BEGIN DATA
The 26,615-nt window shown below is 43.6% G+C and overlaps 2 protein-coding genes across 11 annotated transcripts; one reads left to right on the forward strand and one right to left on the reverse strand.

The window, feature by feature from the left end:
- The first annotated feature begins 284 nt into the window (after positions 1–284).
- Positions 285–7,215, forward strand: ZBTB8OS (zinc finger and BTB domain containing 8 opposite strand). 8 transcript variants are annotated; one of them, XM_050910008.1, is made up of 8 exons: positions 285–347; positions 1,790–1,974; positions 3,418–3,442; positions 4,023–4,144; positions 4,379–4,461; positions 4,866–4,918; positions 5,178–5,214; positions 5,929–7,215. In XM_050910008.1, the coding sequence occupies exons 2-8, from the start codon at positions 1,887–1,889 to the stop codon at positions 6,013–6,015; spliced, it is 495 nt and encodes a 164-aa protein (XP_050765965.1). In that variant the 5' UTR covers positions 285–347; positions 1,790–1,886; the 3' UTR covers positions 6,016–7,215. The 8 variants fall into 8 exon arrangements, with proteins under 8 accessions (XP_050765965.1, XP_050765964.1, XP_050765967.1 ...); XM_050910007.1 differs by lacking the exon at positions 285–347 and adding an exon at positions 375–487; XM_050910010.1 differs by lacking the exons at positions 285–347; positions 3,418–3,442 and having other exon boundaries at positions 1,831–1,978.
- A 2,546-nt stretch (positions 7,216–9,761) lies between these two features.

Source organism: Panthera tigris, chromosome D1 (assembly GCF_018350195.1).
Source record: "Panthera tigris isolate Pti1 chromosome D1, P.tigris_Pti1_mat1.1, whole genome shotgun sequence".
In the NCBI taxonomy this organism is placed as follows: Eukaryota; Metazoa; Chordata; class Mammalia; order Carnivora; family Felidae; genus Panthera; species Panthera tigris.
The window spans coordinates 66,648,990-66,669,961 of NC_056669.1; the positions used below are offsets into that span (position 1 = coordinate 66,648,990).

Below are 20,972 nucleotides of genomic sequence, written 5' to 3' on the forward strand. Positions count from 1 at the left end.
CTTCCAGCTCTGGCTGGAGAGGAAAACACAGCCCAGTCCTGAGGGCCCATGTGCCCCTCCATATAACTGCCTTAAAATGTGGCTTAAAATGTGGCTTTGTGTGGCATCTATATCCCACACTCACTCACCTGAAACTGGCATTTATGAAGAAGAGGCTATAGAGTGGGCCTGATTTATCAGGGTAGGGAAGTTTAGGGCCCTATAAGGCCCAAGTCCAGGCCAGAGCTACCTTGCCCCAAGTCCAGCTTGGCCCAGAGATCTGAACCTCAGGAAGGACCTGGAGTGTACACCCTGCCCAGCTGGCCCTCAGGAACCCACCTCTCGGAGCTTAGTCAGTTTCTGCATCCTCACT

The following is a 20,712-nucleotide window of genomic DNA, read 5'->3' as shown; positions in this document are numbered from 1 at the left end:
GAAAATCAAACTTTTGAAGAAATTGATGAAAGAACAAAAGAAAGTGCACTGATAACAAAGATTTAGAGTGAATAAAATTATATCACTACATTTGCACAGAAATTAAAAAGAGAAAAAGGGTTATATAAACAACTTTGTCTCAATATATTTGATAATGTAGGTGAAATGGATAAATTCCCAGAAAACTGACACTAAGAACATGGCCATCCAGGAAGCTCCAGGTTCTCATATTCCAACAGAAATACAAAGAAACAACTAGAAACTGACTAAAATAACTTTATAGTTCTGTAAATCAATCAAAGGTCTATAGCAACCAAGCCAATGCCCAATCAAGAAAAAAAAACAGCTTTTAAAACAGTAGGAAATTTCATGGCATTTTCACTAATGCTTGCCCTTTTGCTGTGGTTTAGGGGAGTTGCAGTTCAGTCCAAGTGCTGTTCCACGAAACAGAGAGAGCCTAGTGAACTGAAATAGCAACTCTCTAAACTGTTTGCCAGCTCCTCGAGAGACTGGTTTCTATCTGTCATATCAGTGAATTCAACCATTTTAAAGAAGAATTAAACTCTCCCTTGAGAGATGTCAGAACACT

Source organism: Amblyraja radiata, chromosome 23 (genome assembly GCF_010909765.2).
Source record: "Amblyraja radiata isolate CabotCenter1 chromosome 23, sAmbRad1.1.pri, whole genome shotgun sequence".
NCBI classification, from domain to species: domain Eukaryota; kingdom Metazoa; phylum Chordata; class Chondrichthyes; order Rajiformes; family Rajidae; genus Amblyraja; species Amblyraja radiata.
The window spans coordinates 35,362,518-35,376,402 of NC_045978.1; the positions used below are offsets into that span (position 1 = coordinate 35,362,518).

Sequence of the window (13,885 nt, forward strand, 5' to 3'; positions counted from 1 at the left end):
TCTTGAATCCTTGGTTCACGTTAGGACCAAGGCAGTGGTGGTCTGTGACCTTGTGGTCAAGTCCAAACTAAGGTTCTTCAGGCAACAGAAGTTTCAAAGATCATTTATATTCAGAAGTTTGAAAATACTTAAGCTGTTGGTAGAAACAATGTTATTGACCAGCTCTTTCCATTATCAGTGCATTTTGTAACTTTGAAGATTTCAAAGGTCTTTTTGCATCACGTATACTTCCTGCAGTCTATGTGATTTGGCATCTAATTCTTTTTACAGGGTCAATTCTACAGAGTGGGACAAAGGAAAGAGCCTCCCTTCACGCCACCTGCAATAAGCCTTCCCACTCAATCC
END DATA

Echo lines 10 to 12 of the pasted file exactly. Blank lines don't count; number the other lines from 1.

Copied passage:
Below are 20,972 nucleotides of genomic sequence, written 5' to 3' on the forward strand. Positions count from 1 at the left end.
CTTCCAGCTCTGGCTGGAGAGGAAAACACAGCCCAGTCCTGAGGGCCCATGTGCCCCTCCATATAACTGCCTTAAAATGTGGCTTAAAATGTGGCTTTGTGTGGCATCTATATCCCACACTCACTCACCTGAAACTGGCATTTATGAAGAAGAGGCTATAGAGTGGGCCTGATTTATCAGGGTAGGGAAGTTTAGGGCCCTATAAGGCCCAAGTCCAGGCCAGAGCTACCTTGCCCCAAGTCCAGCTTGGCCCAGAGATCTGAACCTCAGGAAGGACCTGGAGTGTACACCCTGCCCAGCTGGCCCTCAGGAACCCACCTCTCGGAGCTTAGTCAGTTTCTGCATCCTCACT

The following is a 20,712-nucleotide window of genomic DNA, read 5'->3' as shown; positions in this document are numbered from 1 at the left end: